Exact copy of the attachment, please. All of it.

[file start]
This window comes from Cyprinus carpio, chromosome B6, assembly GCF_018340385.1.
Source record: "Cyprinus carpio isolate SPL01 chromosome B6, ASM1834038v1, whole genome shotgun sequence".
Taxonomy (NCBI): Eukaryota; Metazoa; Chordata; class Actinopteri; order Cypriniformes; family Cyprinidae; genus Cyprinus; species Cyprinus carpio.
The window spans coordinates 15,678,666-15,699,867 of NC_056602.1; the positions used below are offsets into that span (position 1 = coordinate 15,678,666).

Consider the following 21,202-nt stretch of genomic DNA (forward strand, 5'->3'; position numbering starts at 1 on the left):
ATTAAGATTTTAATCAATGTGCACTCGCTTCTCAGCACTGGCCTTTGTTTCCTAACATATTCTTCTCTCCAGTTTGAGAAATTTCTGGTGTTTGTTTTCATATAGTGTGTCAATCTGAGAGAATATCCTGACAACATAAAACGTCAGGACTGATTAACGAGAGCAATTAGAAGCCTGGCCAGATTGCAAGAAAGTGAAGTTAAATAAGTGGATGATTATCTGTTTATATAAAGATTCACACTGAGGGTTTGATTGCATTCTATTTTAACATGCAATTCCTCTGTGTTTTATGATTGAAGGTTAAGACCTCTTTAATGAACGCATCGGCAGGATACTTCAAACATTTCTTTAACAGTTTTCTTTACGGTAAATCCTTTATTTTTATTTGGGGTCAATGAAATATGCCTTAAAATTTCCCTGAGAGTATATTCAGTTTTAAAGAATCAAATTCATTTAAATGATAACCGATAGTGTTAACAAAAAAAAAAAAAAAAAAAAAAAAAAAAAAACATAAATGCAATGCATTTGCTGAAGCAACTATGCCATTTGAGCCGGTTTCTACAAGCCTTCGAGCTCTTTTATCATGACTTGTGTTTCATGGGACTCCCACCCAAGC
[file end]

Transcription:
This window comes from Cyprinus carpio, chromosome B6, assembly GCF_018340385.1.
Source record: "Cyprinus carpio isolate SPL01 chromosome B6, ASM1834038v1, whole genome shotgun sequence".
Taxonomy (NCBI): Eukaryota; Metazoa; Chordata; class Actinopteri; order Cypriniformes; family Cyprinidae; genus Cyprinus; species Cyprinus carpio.
The window spans coordinates 15,678,666-15,699,867 of NC_056602.1; the positions used below are offsets into that span (position 1 = coordinate 15,678,666).

Consider the following 21,202-nt stretch of genomic DNA (forward strand, 5'->3'; position numbering starts at 1 on the left):
ATTAAGATTTTAATCAATGTGCACTCGCTTCTCAGCACTGGCCTTTGTTTCCTAACATATTCTTCTCTCCAGTTTGAGAAATTTCTGGTGTTTGTTTTCATATAGTGTGTCAATCTGAGAGAATATCCTGACAACATAAAACGTCAGGACTGATTAACGAGAGCAATTAGAAGCCTGGCCAGATTGCAAGAAAGTGAAGTTAAATAAGTGGATGATTATCTGTTTATATAAAGATTCACACTGAGGGTTTGATTGCATTCTATTTTAACATGCAATTCCTCTGTGTTTTATGATTGAAGGTTAAGACCTCTTTAATGAACGCATCGGCAGGATACTTCAAACATTTCTTTAACAGTTTTCTTTACGGTAAATCCTTTATTTTTATTTGGGGTCAATGAAATATGCCTTAAAATTTCCCTGAGAGTATATTCAGTTTTAAAGAATCAAATTCATTTAAATGATAACCGATAGTGTTAACAAAAAAAAAAAAAAAAAAAAAAAAAAAAAAACATAAATGCAATGCATTTGCTGAAGCAACTATGCCATTTGAGCCGGTTTCTACAAGCCTTCGAGCTCTTTTATCATGACTTGTGTTTCATGGGACTCCCACCCAAGC